Sunday, 6 September 2009

Sunday, 6 September 2009

Currency watch

Pound Euro rates faced a torrid week last week, falling on Friday for the 7th straight trading session, a first for 2009. Rates dropped after a raft of poor UK data showing the economy is still in decline, coupled with the fact that forecast interest rate differentials caused the Euro to strengthen. The rate picked up slightly in trading on Tuesday morning, however poor PMI data compounded the problem with interest rate differentials, and so the pound is still performing poorly.
What does this mean?
Interest rate differential is simply the difference between our interest rate set by the Bank of England, and the Eurozone base rate set by the European Central Bank. If rates are higher in the Eurozone, then investors get a better return. This causes increased demand for the currency, and so as more investors purchase it becomes stronger and the net effect is lower rates. So, higher interest rates usually strengthen a currency, and vice versa.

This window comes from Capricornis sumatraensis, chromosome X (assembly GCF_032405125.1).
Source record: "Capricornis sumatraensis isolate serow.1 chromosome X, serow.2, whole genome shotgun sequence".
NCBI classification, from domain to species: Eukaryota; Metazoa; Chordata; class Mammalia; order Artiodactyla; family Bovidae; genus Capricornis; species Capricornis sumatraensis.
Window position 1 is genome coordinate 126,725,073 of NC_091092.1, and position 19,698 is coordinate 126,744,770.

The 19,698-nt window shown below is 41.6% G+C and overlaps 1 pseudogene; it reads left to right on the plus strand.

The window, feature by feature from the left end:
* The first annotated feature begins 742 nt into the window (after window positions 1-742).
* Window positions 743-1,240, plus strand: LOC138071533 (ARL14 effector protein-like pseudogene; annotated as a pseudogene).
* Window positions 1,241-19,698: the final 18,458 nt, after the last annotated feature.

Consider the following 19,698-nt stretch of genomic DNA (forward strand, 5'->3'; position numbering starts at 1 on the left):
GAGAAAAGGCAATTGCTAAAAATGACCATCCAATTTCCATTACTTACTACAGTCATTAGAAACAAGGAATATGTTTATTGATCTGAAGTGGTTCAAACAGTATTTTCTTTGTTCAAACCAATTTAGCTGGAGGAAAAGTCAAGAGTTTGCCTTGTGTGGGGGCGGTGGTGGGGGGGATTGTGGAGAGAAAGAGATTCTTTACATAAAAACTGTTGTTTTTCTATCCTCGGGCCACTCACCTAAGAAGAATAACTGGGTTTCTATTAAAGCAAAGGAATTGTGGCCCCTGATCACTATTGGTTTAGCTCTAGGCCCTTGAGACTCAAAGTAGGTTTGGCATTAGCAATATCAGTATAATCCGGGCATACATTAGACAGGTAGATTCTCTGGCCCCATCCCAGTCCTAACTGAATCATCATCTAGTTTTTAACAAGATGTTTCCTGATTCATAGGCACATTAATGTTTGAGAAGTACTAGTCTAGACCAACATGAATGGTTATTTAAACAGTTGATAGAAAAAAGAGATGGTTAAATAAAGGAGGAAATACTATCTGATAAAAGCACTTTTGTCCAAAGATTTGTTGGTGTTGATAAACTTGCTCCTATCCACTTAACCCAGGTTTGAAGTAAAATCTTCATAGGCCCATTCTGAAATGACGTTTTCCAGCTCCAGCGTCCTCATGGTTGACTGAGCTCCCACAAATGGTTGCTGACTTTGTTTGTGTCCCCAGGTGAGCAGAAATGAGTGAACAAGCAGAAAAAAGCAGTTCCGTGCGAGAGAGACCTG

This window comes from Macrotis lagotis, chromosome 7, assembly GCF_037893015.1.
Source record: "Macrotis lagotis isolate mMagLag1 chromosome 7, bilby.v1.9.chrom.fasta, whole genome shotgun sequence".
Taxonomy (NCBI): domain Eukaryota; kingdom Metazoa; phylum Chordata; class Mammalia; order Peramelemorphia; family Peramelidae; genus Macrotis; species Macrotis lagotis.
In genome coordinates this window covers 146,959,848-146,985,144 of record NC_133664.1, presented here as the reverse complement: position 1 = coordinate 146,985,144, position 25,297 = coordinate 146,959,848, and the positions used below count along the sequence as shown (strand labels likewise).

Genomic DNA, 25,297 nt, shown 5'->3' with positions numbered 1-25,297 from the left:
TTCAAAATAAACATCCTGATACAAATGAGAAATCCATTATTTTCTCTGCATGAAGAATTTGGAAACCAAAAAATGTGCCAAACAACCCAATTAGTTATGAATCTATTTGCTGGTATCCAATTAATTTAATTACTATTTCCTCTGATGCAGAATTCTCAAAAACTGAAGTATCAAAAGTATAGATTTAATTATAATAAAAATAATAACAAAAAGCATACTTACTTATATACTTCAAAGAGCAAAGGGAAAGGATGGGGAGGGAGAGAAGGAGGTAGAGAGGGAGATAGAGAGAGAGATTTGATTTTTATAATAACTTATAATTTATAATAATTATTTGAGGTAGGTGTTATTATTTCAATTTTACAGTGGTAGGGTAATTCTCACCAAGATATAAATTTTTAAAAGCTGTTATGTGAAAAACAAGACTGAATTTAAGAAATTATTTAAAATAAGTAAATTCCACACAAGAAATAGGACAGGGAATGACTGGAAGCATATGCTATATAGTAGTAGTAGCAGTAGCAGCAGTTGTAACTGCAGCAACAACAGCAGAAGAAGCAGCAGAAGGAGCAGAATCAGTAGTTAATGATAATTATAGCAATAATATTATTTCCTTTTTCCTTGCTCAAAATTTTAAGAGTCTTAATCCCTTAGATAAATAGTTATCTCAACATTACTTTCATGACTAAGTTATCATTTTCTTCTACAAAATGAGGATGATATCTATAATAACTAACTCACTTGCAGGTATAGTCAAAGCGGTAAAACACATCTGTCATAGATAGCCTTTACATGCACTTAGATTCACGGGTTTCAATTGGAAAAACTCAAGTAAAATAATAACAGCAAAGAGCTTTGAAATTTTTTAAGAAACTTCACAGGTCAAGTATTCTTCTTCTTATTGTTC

Rates in the UK sit at 0.5%, while EU rates are at 1%. It had been the case that analysts thought the BoE would aggressively hike rates in the latter part of 2009. It’s now thought that EU rates will rise much faster than UK rates, which is what caused the Euro to strengthen. This coupled with poor UK data caused last week’s dismal performance by Sterling.
The pound recovered on Tuesday after taking a beating last week, when dismal UK business investment figures helped to further convince the market that UK interest rates would remain at a record low 0.5 percent for some time to aid the economy. However poor PMI figures which were worse than expected, caused the recovery to be short lived, and the downturn in Sterling exchange rates continued.
This week we see the ECB announce their interest rate decision, a hold at 1% is expected, but don’t rule out a rise to combat deflation. Markets are extremely volatile at the moment, as the big movements in exchange rates last week demonstrated. This week we have various data releases from across the globe, which will no doubt cause further changes in exchange rates.
Uncertainty is never good for business, but it does of course throw up opportunities for the bold.
Peter Elias (Agent Commercial), La Moinerie, 79500 Paizay le Tort, Deux-Sèvres
Filed Under:

0 comments:

Post a Comment